As leader and two-time captain of the Grinnell men’s basketball team, Jack Taylor Jr. ’15 focused on winning games. These days, he’s focused on building his own church in order to win souls.
For most of his life, Taylor was devoted to hoops; the Wisconsin native achieved national acclaim in November 2012 when he scored 138 points — the most points scored in a single NCAA game — in a 179-104 Grinnell victory over Faith Baptist Bible. It was a triumph of the frenetic, high-scoring Grinnell System — the brainchild of then-head coach David Arseneault Sr.
Taylor was interviewed by ESPN, appeared on Jimmy Kimmel Live, threw out the first pitch at a Milwaukee Brewers game, and was praised by NBA stars.
“I prayed a lot for humility after scoring 138 points,” admits Taylor, who discovered his faith in God when he was 19, after he blew out three ligaments and couldn’t play basketball for a year. “I realized (after the injury) I was living for a game instead of the God who made me.” He carried that faith to Grinnell, where sharing the gospel “was very unique, as you could imagine. We Grinnellians are smart, critical thinkers, and skeptical. Especially when it comes to religion or morality.”
His goal after graduating with a bachelor’s in biochemistry was to play pro ball overseas, so Taylor, who married high school sweetheart Christina Teeples in 2014, hired an agent, and went to a Las Vegas tournament to showcase his talents. But restrictive rules and the frustrating process of dealing with agents worked against him. And few coaches were willing to sign a 5-foot-10-inch guard. In late 2015, his hoops journey ended.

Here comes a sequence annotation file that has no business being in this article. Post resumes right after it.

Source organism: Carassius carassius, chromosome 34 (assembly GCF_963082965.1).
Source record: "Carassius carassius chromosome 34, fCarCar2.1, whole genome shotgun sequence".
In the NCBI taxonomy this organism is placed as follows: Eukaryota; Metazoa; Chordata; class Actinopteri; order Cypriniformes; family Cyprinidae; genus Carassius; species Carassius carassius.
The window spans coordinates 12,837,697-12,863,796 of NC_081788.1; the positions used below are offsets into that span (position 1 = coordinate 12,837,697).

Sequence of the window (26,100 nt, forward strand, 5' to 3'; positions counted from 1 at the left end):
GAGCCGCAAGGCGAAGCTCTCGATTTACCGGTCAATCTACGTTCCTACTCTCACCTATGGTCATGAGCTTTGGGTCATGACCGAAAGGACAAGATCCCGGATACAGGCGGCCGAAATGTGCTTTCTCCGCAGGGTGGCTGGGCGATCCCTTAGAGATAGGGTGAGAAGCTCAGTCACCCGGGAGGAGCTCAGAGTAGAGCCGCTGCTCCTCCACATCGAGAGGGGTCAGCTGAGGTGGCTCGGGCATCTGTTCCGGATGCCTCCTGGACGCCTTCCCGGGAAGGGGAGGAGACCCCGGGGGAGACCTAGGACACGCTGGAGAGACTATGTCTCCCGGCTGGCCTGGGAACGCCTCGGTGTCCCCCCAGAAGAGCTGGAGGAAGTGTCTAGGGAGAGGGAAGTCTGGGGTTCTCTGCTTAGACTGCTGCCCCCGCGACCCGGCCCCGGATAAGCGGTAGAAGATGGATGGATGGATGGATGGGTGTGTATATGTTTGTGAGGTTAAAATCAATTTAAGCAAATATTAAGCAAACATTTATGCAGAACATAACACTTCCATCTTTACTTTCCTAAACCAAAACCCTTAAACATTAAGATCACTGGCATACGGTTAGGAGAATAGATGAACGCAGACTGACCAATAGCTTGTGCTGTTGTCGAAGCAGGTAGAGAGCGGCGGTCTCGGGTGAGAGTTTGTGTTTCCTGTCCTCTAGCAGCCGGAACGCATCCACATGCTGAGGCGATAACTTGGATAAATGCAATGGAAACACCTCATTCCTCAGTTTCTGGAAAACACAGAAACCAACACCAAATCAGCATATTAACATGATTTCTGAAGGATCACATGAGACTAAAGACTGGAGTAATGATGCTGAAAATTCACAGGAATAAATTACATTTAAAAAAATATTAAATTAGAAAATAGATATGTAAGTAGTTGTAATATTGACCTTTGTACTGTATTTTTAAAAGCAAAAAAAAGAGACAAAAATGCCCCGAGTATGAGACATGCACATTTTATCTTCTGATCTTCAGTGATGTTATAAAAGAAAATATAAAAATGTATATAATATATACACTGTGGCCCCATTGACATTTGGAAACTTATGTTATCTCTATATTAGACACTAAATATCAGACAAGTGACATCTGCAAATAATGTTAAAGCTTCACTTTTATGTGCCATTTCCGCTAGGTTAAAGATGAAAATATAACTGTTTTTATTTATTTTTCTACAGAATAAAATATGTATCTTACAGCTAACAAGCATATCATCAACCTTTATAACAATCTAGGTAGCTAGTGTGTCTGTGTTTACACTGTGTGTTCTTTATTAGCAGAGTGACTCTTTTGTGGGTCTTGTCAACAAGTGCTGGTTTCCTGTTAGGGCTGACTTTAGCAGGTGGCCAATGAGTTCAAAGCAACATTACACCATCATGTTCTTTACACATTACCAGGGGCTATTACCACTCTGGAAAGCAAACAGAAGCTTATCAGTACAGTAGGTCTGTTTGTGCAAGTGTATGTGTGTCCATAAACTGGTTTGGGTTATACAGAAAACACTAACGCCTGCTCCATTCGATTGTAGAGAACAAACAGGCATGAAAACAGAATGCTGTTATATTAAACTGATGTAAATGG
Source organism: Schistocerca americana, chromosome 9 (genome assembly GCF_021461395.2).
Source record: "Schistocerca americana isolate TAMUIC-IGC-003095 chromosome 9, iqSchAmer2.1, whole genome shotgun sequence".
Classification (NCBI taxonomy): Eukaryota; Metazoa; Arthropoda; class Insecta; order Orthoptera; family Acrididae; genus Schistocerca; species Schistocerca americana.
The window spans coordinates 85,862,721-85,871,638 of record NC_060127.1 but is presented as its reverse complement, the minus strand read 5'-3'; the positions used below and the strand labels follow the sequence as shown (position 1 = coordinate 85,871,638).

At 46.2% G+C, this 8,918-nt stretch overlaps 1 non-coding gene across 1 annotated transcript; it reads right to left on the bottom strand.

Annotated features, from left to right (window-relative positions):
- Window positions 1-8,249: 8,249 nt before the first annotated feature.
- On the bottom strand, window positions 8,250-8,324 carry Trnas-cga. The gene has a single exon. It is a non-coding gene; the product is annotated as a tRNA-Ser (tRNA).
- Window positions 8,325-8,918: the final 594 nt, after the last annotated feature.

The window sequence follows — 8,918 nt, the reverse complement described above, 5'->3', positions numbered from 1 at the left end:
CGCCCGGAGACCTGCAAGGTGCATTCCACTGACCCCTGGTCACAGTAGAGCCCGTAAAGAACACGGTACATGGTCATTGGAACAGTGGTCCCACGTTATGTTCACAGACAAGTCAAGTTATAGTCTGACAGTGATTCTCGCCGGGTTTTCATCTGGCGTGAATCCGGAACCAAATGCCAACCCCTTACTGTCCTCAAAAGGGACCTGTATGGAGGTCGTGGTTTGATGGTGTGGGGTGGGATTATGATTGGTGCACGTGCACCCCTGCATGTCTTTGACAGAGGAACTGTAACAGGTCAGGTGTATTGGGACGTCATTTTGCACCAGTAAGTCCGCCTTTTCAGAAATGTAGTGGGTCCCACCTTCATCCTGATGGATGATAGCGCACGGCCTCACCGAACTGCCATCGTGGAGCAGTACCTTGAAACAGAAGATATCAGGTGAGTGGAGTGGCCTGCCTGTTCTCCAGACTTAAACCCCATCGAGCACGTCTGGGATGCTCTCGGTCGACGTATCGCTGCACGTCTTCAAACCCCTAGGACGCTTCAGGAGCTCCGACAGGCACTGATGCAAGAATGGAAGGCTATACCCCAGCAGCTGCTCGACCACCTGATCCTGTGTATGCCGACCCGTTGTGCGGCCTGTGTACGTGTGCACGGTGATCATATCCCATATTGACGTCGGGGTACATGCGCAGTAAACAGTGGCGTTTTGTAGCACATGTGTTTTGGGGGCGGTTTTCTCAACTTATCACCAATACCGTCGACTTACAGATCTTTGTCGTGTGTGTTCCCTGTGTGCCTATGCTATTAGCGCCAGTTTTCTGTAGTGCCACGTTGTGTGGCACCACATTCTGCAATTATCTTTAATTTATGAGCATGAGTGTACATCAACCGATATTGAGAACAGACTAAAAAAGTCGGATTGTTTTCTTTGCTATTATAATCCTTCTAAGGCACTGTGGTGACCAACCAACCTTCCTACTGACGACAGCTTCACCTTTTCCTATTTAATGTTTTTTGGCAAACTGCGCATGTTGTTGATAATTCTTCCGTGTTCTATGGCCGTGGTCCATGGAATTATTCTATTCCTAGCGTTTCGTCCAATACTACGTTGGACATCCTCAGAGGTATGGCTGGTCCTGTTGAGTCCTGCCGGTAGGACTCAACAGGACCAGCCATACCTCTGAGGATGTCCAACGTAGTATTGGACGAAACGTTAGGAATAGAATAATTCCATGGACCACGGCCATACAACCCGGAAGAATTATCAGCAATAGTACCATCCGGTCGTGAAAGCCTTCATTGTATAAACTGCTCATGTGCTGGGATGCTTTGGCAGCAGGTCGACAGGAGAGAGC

“I was disappointed, but I wasn’t devastated,” says Taylor. “My identity and purpose is defined by God, not by my success on a basketball court.”
That’s when he turned to ministry fulltime. In March 2016, he and Christina moved to Waterloo, Iowa, so Taylor could serve as ministry resident with Prairie Lakes Church. Every Tuesday evening, he and other leaders went to the University of Northern Iowa with sound equipment, banners, and a portable stage and lights to conduct church services for college students.
Though he loved campus ministry, the birth of the couple’s first child, Abigail, in August 2016 changed their plans. “We wanted to be closer to home, where Abigail could flourish near family and friends.” The three moved back home to Black River Falls, Wis., in October 2016.
“I learned what I could from the residency, and now we’re on the slow march toward starting a church,” Taylor says. “I’m figuring out social media, marketing, and how to build trust and respect in the community. It’s similar to starting a small business.”
As for basketball, Taylor concedes that he misses being part of a program. “I can’t watch too much basketball on TV so I purposely distance myself, for fear that I’ll get too consumed again. I make up for that by feeding my desires for ministry, for seeing people meet Jesus.”
In the end, says the enthusiastic Taylor, “I had an incredible amount of success and national media attention, yet it didn’t fulfill me. Basketball isn’t a god to be worshipped but a game to play and use as a tool to learn about yourself, to grow in character, and to enjoy.”